clock menu more-arrow no yes mobile

Filed under:

ESPN Bursts the Orlando Bubble

Gonzaga’s non-conference schedule is in major flux once again now that ESPN is abandoning its plans for a college basketball bubble in Orlando.

NCAA Basketball: Gonzaga at San Diego Orlando Ramirez-USA TODAY Sports

The college basketball season is scheduled to (belatedly) tip off on November 25 and all eyes were set to be turned to Orlando where 10 different multi-team events (MTE) owned by ESPN where planned to be hosted. In a report by The Athletic’s Seth Davis, ESPN is abandoning the Orlando Bubble, as it has come to be known, in light of significant issues in reaching a consensus health protocol and aligning the varying interests and requirements of more than 24 schools who were supposed to participate.

Gonzaga, of course, was one of the schools scheduled to head to the Orlando Bubble. The Zags were slated to play Auburn and then one of Texas Tech/Houston in a second game, before concluding with Tennessee. The Tennessee game may still be in the cards at a different location, as it was a game created through the Jimmy V Invitational and Rick Barnes still seems to be open to making it happen, but Gonzaga will need to scramble if it wants to come up with alternatives for the two preceding games.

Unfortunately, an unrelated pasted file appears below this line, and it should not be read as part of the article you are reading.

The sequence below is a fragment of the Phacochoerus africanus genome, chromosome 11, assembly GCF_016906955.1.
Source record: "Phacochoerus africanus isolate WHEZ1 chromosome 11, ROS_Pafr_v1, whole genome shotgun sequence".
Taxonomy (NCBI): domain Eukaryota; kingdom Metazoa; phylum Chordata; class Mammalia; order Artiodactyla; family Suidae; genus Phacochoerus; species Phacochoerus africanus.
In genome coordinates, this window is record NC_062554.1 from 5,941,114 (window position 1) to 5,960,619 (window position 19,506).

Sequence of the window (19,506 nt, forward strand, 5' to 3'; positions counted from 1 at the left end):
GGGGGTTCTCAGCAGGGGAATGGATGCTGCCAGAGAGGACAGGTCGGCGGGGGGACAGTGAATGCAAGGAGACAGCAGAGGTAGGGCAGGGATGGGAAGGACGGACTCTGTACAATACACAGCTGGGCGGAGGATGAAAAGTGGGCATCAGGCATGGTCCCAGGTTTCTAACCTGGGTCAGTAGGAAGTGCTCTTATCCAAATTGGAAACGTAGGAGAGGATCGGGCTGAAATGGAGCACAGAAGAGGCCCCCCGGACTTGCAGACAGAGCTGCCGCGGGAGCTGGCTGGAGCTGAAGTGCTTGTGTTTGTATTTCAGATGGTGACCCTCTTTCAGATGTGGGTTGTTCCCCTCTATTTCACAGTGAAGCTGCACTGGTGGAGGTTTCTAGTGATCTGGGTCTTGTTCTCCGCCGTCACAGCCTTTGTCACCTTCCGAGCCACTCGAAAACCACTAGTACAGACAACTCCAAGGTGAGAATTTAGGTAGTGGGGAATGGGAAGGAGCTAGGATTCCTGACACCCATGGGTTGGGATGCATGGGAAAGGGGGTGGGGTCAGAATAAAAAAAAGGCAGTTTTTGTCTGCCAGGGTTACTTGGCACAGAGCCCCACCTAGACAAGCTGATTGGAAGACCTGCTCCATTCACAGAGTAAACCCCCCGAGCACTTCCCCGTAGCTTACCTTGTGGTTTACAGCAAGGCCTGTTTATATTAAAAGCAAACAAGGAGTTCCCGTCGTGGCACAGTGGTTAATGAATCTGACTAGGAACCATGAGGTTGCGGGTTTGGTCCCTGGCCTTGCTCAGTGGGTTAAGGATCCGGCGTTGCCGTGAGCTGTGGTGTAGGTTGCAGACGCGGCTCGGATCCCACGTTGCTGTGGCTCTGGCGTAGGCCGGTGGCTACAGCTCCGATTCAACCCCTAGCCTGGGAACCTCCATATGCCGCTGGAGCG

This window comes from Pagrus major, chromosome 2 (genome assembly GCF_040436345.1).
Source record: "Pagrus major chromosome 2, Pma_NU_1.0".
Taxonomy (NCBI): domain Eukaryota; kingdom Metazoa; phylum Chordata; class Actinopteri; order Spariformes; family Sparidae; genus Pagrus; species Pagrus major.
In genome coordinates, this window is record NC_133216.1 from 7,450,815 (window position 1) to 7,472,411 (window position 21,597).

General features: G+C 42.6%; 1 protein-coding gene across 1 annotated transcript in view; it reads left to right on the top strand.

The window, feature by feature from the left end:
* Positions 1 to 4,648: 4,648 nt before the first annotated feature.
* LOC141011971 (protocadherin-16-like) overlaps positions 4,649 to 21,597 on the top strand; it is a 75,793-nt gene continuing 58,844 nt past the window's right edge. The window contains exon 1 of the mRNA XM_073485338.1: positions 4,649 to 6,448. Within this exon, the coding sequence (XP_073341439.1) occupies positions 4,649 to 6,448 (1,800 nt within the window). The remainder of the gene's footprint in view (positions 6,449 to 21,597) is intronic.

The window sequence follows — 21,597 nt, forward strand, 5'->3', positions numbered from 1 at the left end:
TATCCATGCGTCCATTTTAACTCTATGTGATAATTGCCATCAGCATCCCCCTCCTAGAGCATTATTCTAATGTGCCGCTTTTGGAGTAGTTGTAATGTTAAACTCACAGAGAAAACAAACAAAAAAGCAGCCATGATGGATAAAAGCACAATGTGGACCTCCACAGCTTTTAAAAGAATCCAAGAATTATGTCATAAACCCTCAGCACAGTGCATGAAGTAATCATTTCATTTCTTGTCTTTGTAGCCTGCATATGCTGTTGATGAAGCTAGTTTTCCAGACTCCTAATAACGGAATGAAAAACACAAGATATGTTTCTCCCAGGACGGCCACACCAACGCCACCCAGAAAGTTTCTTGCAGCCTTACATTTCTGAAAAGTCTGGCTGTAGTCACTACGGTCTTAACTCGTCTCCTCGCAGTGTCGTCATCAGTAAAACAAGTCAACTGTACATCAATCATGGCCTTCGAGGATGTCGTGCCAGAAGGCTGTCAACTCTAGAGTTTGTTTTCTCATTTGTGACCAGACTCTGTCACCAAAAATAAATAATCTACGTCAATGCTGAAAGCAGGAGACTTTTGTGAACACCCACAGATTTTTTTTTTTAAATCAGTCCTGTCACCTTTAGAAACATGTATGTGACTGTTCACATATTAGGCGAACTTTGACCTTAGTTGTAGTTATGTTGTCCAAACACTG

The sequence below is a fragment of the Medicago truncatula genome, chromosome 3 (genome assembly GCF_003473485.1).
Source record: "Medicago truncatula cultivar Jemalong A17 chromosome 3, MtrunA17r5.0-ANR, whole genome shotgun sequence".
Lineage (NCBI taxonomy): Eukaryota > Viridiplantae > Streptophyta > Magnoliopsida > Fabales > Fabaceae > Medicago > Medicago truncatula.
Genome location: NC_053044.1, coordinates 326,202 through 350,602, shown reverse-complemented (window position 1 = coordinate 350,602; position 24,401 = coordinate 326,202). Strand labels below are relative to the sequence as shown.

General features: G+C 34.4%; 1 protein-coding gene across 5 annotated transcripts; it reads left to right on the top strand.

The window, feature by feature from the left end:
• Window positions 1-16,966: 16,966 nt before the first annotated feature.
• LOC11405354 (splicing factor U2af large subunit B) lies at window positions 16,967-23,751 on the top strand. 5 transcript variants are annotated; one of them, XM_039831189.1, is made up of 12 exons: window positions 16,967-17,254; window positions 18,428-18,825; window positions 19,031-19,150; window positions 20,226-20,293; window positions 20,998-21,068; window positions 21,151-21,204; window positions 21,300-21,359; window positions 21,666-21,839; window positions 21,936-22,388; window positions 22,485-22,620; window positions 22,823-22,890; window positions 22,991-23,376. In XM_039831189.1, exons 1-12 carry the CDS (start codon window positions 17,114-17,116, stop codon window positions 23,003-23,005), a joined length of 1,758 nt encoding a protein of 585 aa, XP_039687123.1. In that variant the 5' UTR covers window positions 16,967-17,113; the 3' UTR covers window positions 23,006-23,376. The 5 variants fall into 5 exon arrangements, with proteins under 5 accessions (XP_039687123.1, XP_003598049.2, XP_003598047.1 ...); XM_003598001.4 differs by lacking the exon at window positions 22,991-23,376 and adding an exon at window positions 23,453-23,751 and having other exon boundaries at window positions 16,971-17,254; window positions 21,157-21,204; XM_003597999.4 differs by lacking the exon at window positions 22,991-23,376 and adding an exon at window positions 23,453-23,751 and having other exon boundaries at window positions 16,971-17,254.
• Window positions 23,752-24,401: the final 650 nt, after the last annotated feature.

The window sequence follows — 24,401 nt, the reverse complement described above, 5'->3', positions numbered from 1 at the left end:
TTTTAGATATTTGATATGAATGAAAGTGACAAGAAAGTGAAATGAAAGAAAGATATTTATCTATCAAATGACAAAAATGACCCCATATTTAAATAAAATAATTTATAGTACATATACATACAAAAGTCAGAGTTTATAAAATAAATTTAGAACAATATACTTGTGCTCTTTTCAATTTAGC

Since the Zags were already planning to head to Indianapolis after Orlando to play Baylor on December 5 in a neutral site contest, the Hoosier state may be where the Tennessee game ultimately happens.

According to Davis’s report, the main issue with the Orlando Bubble came down to testing protocols:

The plans broke down mainly because ESPN was trying to abide by guidelines handed down by the Centers for Disease Control and the NCAA, which are more restrictive than the protocols many conferences are planning to implement. The biggest point of contention was ESPN’s desire to stick by the guideline stating that anyone who has tested positive for coronavirus must be re-tested after that person has been clear for 90 days. Several schools balked at the idea of retesting players that soon. “The 90-day testing protocol became the key sticking point,” Overby said. “Once we laid that out there were individual schools who couldn’t agree because their conference rules are more open-ended with respect to when you test someone again who has contracted the virus.”

An NCAA bubble with participants from differing conferences and with varying resources and budgets was also going to be difficult to pull off, so once again, Gonzaga and the rest of the college basketball world will be scrambling once again in 2020 to figure out how to properly piece a season together.

There has been some scuttlebutt, as of late, from college presidents suggesting conference play only. At the moment all signs point to the Zags continuing to forge ahead with a non-conference schedule. What that will look like, however, is a complete mystery.